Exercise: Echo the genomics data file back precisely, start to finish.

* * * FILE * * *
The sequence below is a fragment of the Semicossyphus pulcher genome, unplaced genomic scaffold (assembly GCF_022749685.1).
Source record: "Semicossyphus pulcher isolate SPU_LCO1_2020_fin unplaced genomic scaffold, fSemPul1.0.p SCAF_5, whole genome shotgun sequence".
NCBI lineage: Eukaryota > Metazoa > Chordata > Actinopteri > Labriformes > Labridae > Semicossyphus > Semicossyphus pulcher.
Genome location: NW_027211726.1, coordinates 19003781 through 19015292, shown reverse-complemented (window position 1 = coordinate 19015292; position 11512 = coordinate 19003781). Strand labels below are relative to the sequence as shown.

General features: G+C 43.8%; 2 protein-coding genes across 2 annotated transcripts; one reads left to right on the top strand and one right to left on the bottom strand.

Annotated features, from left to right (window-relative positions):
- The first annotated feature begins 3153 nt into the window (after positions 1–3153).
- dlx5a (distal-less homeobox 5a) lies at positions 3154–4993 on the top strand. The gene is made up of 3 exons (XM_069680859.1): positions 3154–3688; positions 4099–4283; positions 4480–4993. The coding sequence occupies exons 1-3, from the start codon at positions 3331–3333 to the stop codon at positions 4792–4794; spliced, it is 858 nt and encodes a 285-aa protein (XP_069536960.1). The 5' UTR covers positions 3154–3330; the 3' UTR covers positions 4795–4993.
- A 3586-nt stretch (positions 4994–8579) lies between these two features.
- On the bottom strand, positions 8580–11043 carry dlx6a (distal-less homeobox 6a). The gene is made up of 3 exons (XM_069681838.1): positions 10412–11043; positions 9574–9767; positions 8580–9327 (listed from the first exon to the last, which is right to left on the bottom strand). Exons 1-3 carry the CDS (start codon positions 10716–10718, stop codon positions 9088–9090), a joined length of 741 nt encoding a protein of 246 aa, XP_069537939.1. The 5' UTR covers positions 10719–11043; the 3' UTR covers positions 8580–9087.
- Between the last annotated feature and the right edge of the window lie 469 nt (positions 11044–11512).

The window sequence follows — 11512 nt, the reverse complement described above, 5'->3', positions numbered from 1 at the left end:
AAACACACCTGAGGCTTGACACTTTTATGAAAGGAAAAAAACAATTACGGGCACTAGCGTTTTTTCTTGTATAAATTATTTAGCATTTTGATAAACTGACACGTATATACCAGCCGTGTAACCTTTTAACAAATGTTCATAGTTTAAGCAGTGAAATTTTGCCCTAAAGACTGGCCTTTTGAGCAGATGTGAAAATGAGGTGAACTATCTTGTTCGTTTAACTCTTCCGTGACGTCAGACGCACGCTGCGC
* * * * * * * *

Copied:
The sequence below is a fragment of the Semicossyphus pulcher genome, unplaced genomic scaffold (assembly GCF_022749685.1).
Source record: "Semicossyphus pulcher isolate SPU_LCO1_2020_fin unplaced genomic scaffold, fSemPul1.0.p SCAF_5, whole genome shotgun sequence".
NCBI lineage: Eukaryota > Metazoa > Chordata > Actinopteri > Labriformes > Labridae > Semicossyphus > Semicossyphus pulcher.
Genome location: NW_027211726.1, coordinates 19003781 through 19015292, shown reverse-complemented (window position 1 = coordinate 19015292; position 11512 = coordinate 19003781). Strand labels below are relative to the sequence as shown.

General features: G+C 43.8%; 2 protein-coding genes across 2 annotated transcripts; one reads left to right on the top strand and one right to left on the bottom strand.

Annotated features, from left to right (window-relative positions):
- The first annotated feature begins 3153 nt into the window (after positions 1–3153).
- dlx5a (distal-less homeobox 5a) lies at positions 3154–4993 on the top strand. The gene is made up of 3 exons (XM_069680859.1): positions 3154–3688; positions 4099–4283; positions 4480–4993. The coding sequence occupies exons 1-3, from the start codon at positions 3331–3333 to the stop codon at positions 4792–4794; spliced, it is 858 nt and encodes a 285-aa protein (XP_069536960.1). The 5' UTR covers positions 3154–3330; the 3' UTR covers positions 4795–4993.
- A 3586-nt stretch (positions 4994–8579) lies between these two features.
- On the bottom strand, positions 8580–11043 carry dlx6a (distal-less homeobox 6a). The gene is made up of 3 exons (XM_069681838.1): positions 10412–11043; positions 9574–9767; positions 8580–9327 (listed from the first exon to the last, which is right to left on the bottom strand). Exons 1-3 carry the CDS (start codon positions 10716–10718, stop codon positions 9088–9090), a joined length of 741 nt encoding a protein of 246 aa, XP_069537939.1. The 5' UTR covers positions 10719–11043; the 3' UTR covers positions 8580–9087.
- Between the last annotated feature and the right edge of the window lie 469 nt (positions 11044–11512).

The window sequence follows — 11512 nt, the reverse complement described above, 5'->3', positions numbered from 1 at the left end:
AAACACACCTGAGGCTTGACACTTTTATGAAAGGAAAAAAACAATTACGGGCACTAGCGTTTTTTCTTGTATAAATTATTTAGCATTTTGATAAACTGACACGTATATACCAGCCGTGTAACCTTTTAACAAATGTTCATAGTTTAAGCAGTGAAATTTTGCCCTAAAGACTGGCCTTTTGAGCAGATGTGAAAATGAGGTGAACTATCTTGTTCGTTTAACTCTTCCGTGACGTCAGACGCACGCTGCGC